Price stability is when people stop talking about inflation and their decisions reflect real economic factors. It had been a long time since inflation was a topic of discussion but, especially in the United States, it has returned to the public debate.
In several advanced economies, it is easy to find evidence of rising input prices and higher commodity prices reflecting shortages. Some of these increases may well turn out to be transitory. For the first time since the 1980s, however, two factors make inflation a serious risk: excessive monetary and fiscal stimulus and weak political resistance to the threat.
In the United States, former Treasury Secretary Larry Summers has argued convincingly that the fiscal stimulus is excessive. Many economists are reluctant to criticize Biden’s stimulus packages because they share his concerns about the country’s social and political problems. But I have seen little challenge to the proposition that the degree of stimulus is out of all proportion to the size of any plausible output gap. And the same logic applies to other advanced economies. The graph below shows the unprecedented quarterly fluctuations in UK production from 2019 to the end of 2021 (using Office for Budget Responsibility forecasts). These fluctuations – by far the largest since reliable statistics began to be collected – reflect economic bottlenecks as the country battles Covid-19.
The graph also shows a second line – for the OBR estimate of potential output over the same period. What’s so striking is that the differences are negligible – the lines move together, reflecting a judgment that the lockdowns affected both demand and supply. This is a sensible point of view shared by the Bank of England. The central bank’s estimate of the output gap is around 1% in the first quarter of 2021, falling to zero in the first quarter of next year. Both find that the output gap at its highest level was no more than about 1% of gross domestic product and is expected to narrow over time.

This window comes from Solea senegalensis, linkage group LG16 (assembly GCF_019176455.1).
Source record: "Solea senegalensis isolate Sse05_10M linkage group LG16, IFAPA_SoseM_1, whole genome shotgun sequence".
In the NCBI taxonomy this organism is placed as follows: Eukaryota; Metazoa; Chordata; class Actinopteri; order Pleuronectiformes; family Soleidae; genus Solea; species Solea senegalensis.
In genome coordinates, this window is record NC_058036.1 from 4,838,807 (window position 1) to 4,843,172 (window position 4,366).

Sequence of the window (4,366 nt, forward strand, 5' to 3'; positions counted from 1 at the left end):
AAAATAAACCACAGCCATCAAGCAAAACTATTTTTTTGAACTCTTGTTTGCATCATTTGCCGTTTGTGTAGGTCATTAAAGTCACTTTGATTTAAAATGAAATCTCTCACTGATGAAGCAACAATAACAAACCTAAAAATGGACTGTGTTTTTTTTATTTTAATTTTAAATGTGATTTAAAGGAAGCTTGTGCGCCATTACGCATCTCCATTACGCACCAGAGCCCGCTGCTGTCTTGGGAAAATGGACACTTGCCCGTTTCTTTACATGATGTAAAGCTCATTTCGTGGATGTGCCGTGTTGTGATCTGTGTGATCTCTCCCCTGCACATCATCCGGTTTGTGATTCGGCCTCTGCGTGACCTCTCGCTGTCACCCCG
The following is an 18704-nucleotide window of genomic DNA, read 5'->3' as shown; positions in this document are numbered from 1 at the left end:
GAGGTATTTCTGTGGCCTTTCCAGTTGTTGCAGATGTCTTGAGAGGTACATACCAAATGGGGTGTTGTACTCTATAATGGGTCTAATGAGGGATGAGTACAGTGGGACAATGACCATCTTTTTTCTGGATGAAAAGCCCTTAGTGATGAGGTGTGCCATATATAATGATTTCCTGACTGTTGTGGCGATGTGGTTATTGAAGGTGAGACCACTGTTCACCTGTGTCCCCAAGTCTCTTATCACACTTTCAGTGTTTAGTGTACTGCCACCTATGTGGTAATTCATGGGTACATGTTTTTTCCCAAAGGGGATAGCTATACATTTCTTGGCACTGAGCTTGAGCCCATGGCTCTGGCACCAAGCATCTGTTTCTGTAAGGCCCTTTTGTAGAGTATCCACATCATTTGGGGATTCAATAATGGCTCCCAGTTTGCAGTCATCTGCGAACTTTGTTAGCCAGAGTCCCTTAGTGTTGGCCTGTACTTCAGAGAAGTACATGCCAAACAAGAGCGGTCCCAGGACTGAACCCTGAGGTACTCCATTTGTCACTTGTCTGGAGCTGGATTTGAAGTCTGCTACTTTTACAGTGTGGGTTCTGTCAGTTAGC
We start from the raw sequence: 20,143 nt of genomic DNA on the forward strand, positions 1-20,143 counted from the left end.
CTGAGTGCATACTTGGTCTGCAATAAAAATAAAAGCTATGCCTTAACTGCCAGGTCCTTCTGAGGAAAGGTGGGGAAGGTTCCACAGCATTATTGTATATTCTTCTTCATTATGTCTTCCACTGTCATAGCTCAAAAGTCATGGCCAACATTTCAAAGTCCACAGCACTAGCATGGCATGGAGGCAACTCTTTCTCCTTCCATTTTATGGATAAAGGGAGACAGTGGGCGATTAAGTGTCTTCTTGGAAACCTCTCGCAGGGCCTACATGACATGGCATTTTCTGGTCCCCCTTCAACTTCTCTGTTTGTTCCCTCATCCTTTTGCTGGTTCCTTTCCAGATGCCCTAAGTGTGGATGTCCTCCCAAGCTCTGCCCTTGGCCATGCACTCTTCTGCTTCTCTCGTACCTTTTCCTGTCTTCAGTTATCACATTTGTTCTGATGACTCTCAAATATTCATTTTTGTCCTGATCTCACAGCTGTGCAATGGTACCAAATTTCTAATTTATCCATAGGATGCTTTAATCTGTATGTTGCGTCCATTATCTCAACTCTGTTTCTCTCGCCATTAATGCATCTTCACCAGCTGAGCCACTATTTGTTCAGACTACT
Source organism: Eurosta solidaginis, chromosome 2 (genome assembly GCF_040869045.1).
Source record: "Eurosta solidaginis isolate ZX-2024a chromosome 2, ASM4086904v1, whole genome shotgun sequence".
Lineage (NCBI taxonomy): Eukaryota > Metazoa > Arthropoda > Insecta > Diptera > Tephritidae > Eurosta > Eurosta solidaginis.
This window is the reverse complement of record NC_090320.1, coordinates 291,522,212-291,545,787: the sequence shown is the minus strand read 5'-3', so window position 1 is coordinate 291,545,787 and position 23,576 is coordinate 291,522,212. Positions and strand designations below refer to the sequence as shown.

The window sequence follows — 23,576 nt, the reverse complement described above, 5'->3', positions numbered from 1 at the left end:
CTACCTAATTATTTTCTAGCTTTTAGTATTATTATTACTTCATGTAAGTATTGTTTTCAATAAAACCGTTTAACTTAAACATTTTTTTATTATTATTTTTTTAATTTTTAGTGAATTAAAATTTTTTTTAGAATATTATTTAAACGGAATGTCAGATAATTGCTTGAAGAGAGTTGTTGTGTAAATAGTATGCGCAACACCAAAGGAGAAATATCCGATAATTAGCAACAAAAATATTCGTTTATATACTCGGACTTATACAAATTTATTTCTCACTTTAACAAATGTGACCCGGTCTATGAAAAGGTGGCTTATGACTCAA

It is therefore difficult to say that a substantial monetary and fiscal stimulus is necessary. Although Covid-19 has ravaged our economies, its impact has been on both supply and demand. The case for substantial monetary expansion in March 2020 has been presented as a response to “dysfunctional markets”. But the money injection was not withdrawn once the financial markets functioned normally. The stimulus was then justified in terms of “supporting the economy”. The government did need to support the economy, but a substantial monetary stimulus is only appropriate when aggregate demand diverges significantly from aggregate supply.
In 2020 and much of 2021, governments were right to use fiscal policy to prevent a wave of corporate bankruptcies. Many companies suddenly faced with a collapse in demand had a viable future once the pandemic was brought under control. The cost of letting them sink in and reviving them somehow would have been enormous. In Europe, governments have designed leave programs to transfer money from future taxpayers to businesses on the condition that businesses keep jobs. In the United States, support has taken the form of more generous unemployment benefits and subsidies for the industries most affected, such as airlines. The difference between these two approaches can be seen in terms of unemployment. The chart below shows that unemployment in the United States rose sharply from 3.5% to 15% before falling back to its current level of 5.8%. Unemployment in the UK fell from 4% to just 5.1%, before falling back to 4.8%.